The Bushnell Scout DX 1000 ARC

A good mid-level option for both bow hunting and shorter-range rifle hunting. VSI Rifle Mode feature allows you to set your holdover/bullet-drop info for your rifle’s zero for deadly accurate information at the push of a button.


  • The Bushnell Scout DX 1000 ARC fits that bill. It has an extended range of 1,000 yards, with a tree ranging capability of about 650 yards and a deer ranging capability of about 325 yards—that’s getting up there, and the unit is accurate to +/- .5 yards (an increase from the more basic models we’ve reviewed).
  • It’s designed to perform in low light conditions, and because it’s waterproof—and many rangefinders are water resistant, and not truly waterproof—you should be able to lug it into some weather.
  • The ARC feature—Angle Range Compensation—makes it a great option for shooting from tree stands because it allows you to calculate horizontal distance quickly.


  • Features Angle Range Compensation (ARC) for elevated shots;
  • Has a bow hunting feature and a rifle hunting feature;
  • Capable of functioning in very wet conditions


  • Not great for long-range rifle hunting or long-range rifle target shooting

We think the Bushnell Scout DX 1000 is a good option if you’re into bow hunting and short- to mid-range rifle hunting. It’s not great for long-range rifle hunting or target shooting—that functionality is usually reserved for top-tier rangefinders—but this can be a great option for bow hunting and mid-distance shooting.

The Nikon Arrow ID 3000 Bowhunting Laser Rangefinder

A solid mid-range option designed specifically for bow hunting in dense brush and thickets in woods


  • Nikon 16224 Arrow ID 3000 Bowhunting Laser Rangefinder. Its advanced ID (Incline/Decline) Technology provides the horizontal distance to the target, even when ranging at various incline or decline shooting angles
  • It has an incredibly long, 20.3mm eye relief making viewing and ranging your target fast and easy. Displays in 1-yard increments with a 6-550-yard ranging capacity.
  • The Nikon Arrow ID 3000 is designed specifically for bow hunting. Its stand-out feature is the Tru-Target Technology, which allows you to re-adjust the rangefinder if your target is partially obscured by a brush or tall grass.
  • The Arrow ID 3000 doesn’t have the range that some models have—it’s only got 4x lens zoom and a 550-yard ranging capability—but that may be by design: it’s a great option for the ranging game that’s tangled up in the scenery, in areas where you’re not going to need to see 1000 yards into the distance.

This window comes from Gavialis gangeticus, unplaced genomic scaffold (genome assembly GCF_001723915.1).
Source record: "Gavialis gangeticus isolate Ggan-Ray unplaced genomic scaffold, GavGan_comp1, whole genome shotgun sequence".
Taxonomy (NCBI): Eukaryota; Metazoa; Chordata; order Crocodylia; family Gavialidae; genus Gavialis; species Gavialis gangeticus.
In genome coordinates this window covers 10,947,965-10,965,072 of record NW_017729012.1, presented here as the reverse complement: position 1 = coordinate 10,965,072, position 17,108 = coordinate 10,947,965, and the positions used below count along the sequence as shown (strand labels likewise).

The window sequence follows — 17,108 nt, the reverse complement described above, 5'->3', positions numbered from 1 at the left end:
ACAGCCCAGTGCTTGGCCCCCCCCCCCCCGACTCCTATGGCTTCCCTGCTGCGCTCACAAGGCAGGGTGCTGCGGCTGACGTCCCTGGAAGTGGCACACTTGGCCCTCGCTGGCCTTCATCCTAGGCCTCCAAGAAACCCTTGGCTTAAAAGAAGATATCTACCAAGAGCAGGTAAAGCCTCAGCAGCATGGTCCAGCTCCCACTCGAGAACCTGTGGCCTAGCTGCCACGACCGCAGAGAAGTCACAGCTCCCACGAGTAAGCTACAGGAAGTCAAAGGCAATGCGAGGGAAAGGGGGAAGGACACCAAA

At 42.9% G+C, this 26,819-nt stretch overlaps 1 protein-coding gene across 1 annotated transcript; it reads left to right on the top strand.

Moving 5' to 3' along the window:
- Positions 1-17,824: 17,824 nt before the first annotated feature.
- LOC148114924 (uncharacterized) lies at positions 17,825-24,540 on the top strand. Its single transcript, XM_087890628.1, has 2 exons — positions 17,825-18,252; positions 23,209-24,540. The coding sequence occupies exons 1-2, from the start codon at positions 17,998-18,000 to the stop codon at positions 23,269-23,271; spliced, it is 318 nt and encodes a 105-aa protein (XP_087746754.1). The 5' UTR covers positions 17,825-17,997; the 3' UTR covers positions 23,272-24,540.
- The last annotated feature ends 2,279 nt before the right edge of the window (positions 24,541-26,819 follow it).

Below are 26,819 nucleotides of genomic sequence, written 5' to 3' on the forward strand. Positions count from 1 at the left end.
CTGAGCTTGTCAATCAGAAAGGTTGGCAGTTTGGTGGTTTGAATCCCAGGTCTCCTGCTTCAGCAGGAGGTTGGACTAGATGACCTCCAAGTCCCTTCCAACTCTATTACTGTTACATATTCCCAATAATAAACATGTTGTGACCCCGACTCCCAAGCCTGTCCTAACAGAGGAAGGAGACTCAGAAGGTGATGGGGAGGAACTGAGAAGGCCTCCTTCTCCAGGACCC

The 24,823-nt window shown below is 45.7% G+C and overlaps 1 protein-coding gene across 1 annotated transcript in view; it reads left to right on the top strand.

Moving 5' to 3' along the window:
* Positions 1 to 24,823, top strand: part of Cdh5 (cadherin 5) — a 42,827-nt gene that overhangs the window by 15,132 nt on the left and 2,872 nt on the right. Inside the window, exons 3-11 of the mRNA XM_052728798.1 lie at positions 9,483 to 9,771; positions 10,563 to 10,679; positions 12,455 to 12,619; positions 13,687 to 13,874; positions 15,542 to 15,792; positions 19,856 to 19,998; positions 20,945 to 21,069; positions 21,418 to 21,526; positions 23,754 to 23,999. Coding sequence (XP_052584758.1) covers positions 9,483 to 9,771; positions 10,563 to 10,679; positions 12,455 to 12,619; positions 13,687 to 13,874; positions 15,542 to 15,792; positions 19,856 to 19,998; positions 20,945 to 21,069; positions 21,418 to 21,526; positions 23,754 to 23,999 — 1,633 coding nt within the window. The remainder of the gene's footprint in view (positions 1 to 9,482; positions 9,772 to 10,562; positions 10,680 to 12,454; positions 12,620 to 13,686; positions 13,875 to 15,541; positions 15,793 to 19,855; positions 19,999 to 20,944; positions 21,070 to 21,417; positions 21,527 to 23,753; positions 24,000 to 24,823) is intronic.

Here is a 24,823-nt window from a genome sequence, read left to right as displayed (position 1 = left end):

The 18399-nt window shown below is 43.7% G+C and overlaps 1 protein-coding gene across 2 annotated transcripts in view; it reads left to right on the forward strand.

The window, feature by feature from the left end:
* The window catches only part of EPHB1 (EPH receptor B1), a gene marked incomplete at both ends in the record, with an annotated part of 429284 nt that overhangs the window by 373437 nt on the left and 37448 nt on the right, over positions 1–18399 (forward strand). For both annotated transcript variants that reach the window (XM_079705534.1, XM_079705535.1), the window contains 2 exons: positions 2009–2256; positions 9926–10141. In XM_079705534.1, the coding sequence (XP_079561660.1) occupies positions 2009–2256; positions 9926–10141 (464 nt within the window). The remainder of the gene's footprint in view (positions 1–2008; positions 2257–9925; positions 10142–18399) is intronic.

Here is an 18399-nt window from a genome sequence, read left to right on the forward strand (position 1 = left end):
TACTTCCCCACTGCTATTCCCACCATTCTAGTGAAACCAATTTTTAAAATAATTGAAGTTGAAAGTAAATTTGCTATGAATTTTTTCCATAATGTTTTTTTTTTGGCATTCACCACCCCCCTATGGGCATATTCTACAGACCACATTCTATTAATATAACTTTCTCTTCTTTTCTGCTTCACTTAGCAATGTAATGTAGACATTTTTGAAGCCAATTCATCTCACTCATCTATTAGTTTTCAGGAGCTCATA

• Tru-Target Technology is designed to range games obscured by grass, twigs, etc.;
  • ID Technology enables you to quickly find the horizontal distance for elevated shots; and
  • Capable of eight seconds of scanning with feedback measurement


  • Shorter range (but that’s not read a thing on this particular model).

The Nikon Arrow ID 7000 VR Bowhunting Laser Rangefinder

A high-end option specifically for all styles of bow hunting, from near distances to far, with some very powerful focus / stabilizing / and aiming features.


  • With its Tru Target Technology, the rangefinders can distinguish between targets in busy areas, making them ideal for use in the wilderness.
  • It can measure reflective distance accurately up to 1,100 yards and provides readings of up to.01 yards. That’s pretty darn close to perfect, as far as rangefinders go, and it allows you to do some spot and shoot hunting—which is something no other just-a-rangefinder can do.
  • It has an ID technology, which allows for accurate measurement of horizontal distances from virtually straight down. That’s good if you find that game wands wander directly under your tree stands.
  • It’s light at just under half a pound.
  • Most rangefinders don’t include a vibration reduction feature, but the VR Tech built into the Nikon Arrow ID 7000 makes it easy to quickly get an accurate, clear, and non-jumpy reading.


  • The big advantage: VR technology reduces the wobbliness of the images in your viewfinders and stabilizes your views.
  • True Target Technology is designed for use in thickets and brushes.
  • ID Technology quickly identifies horizontal distances between trees and their heights.
  • It has an incredibly long reflective range of up to 1,000 yards.


  • Comes in only one color


We hope that now you know what negative degrees mean on a halo rangefinder.

If you have any queries feel free to reach out in the comments section below.


  • John Moses

    John is the Editor in Chief here at The Outdoor Stores. His area of expertise ensures that there is no one better to suggest which rifles are most suitable for your hunting experience. He is also available for you to contact him personally to discuss the types of animals you want to hunt and the terrain you will be hunting on. Feel free to read his posts for expert opinion on Rifles, Scopes, Rangefinders, Bonoculars and Monoculars.